When this scared, frightened band of apostles which was just about to throw away everything in order to flee in despair to Galilee; when these peasants, shepherds, and fishermen, who betrayed and denied their master and failed him so miserably, suddenly could be changed overnight into a confident mission society, convinced of salvation and able to work with much more success after Easter than before, then no vision or hallucination is sufficient to explain such a revolutionary transformation. (The Resurrection of Jesus: A Jewish Perspective, 1983 edition, Augsburg Publishing, p.125).
It is impossible to explain the power and willingness of the disciples to die holding on to their faith if something real and endued with the power of Israel’s God had not happened to them. The reality of Yeshua’s bodily resurrection is the only hypothesis that explains the change.
Yeshua’s Resurrection is not Explainable by Natural Means
• He was not merely comatose. Not only does this make light of Roman expertise in executing criminals, but it defied logic to think someone could recover from a coma in a dark cave after a day and half without water.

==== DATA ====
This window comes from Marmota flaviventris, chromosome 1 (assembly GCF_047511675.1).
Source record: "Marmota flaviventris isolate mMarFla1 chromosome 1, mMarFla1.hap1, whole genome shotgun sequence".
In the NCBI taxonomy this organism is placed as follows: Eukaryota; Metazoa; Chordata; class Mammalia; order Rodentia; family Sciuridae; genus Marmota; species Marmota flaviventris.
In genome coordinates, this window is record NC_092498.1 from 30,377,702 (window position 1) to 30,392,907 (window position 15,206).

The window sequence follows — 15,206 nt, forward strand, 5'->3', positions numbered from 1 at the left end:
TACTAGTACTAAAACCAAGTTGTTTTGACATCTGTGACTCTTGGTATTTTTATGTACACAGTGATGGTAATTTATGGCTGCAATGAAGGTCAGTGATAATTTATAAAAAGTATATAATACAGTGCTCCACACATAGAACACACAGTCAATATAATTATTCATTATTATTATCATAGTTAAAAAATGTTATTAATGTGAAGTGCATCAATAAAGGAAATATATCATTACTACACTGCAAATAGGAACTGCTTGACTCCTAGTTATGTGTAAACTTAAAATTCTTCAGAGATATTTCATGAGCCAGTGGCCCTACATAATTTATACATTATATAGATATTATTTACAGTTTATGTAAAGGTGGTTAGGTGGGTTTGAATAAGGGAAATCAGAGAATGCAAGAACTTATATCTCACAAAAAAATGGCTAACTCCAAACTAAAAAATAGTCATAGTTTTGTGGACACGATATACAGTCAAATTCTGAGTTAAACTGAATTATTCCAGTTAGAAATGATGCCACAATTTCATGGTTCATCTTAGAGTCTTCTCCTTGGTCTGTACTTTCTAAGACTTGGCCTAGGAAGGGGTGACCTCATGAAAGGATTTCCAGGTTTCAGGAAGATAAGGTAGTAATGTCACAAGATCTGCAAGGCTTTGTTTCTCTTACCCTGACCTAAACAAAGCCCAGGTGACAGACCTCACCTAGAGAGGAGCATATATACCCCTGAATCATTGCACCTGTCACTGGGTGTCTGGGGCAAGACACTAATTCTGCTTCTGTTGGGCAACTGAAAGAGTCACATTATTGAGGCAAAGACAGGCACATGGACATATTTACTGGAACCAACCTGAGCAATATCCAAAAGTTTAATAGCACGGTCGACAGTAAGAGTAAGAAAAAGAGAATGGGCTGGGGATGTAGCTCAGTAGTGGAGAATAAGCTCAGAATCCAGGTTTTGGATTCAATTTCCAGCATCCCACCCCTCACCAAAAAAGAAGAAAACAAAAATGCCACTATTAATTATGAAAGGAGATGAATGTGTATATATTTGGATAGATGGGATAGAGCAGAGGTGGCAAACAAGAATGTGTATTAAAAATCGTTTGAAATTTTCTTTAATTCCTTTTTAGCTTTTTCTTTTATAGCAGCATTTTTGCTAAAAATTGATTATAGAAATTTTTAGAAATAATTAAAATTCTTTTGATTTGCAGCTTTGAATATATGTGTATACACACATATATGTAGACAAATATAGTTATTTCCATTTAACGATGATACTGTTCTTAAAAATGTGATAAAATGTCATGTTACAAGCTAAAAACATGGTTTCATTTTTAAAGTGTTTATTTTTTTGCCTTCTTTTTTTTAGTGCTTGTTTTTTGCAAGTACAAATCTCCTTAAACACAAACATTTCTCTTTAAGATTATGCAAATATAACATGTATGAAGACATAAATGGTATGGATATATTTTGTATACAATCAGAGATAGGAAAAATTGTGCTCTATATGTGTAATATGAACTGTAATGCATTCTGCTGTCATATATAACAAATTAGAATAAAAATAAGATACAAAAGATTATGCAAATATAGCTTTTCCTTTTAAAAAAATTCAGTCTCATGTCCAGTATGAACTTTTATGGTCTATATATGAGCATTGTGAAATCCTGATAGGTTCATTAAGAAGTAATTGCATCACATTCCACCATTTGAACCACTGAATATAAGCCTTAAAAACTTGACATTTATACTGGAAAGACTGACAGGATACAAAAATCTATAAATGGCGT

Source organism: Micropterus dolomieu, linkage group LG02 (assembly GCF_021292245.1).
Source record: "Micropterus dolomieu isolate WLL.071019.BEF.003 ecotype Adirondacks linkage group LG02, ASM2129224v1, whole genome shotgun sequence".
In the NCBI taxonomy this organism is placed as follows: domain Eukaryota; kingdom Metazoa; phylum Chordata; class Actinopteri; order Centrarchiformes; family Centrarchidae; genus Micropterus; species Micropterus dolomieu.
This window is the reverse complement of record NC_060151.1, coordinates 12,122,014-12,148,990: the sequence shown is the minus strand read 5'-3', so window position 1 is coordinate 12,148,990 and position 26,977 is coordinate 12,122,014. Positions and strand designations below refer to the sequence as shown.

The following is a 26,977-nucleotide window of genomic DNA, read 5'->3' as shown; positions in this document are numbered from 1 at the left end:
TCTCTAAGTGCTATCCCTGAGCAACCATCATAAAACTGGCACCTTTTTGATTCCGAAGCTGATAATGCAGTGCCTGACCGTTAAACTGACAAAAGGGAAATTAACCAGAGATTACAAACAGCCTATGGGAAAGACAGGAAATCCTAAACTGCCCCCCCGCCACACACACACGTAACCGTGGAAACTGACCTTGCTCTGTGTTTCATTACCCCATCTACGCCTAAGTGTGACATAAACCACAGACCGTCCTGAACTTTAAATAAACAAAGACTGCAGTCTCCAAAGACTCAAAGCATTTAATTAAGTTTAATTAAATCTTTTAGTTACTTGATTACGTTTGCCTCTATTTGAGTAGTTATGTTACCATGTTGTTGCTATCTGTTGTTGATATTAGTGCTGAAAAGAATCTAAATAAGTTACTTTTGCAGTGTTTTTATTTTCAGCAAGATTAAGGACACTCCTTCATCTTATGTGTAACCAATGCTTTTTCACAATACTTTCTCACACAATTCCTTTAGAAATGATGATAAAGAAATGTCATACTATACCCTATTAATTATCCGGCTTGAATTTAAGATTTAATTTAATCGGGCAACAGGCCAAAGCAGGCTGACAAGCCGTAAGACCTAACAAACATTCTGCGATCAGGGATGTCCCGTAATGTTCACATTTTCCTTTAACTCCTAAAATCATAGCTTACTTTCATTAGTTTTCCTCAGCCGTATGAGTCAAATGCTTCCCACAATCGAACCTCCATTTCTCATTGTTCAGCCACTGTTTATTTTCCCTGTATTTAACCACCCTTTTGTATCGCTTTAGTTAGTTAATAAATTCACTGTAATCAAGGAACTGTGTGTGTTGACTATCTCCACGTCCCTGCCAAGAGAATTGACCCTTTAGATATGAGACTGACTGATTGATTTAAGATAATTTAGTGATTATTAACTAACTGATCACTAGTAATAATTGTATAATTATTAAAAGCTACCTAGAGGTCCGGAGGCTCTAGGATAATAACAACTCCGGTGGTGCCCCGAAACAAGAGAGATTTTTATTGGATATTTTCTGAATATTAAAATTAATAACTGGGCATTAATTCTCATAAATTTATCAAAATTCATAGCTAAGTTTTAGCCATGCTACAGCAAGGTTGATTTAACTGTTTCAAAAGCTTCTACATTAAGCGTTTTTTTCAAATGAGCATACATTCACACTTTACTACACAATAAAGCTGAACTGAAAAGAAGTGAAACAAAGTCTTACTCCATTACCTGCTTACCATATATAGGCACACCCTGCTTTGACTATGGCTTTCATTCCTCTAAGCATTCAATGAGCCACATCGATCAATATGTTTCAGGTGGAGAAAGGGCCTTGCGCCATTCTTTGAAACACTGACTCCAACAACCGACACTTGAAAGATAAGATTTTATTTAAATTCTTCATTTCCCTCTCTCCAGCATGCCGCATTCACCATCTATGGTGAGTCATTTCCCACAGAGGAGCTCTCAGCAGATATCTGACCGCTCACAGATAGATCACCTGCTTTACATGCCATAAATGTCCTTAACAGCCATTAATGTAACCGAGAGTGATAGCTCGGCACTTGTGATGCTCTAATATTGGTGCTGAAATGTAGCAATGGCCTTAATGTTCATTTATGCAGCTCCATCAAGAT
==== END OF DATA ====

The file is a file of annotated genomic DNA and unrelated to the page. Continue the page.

• It was not a conspiracy. In the first place, Matthew records the theory that the disciples stole the body and discounts it. Furthermore, the disciples’ willingness to die holding to their story suggests that they firmly believed it to be true.
• It was not a hallucination. William Craig rightly observes that hallucinations are of expected events and the resurrection of one Jew before the end of the age was not expected (Jesus Under Fire, p.161). It also defies credibility that so many would have the same hallucination. They were not hallucinating about something they believed would happen in advance. They saw the unexpected and struggled to explain it after the fact.
• It was not the desperate hope of a defeated movement. Some have suggested the disciples expected Yeshua to be exalted after death and imagined it. It has already been shown that there was no such expectation. They were appalled and troubled by Yeshua’s resurrection and only afterward understood it and proclaimed it. The power of their proclamation makes sense only if they were certain it was true.
Yeshua’s Resurrection Vindicates his Messianic Claim
Yeshua claimed by his actions to be Messiah. He healed the blind and lame and sick. He cast out demons. These were signs of the Messianic Age. He entered Jerusalem in what can only be described as a deliberate Messianic procession. He protested in the Temple, not actually trying to reform it, and asserted his Messianic authority in keeping with Malachi 3. He also claimed in his words in many ways and at many times to be the Messiah. He was executed as a false king of the Jews by the Romans and as a false Messiah by the Sanhedrin. He was executed as a messianic pretender. His resurrection vindicates his claim. Only God’s power could resurrect. God would not raise a false messiah. No other want-to-be messiah has been resurrected, only Yeshua. The only explanation is that he is who he claimed to be.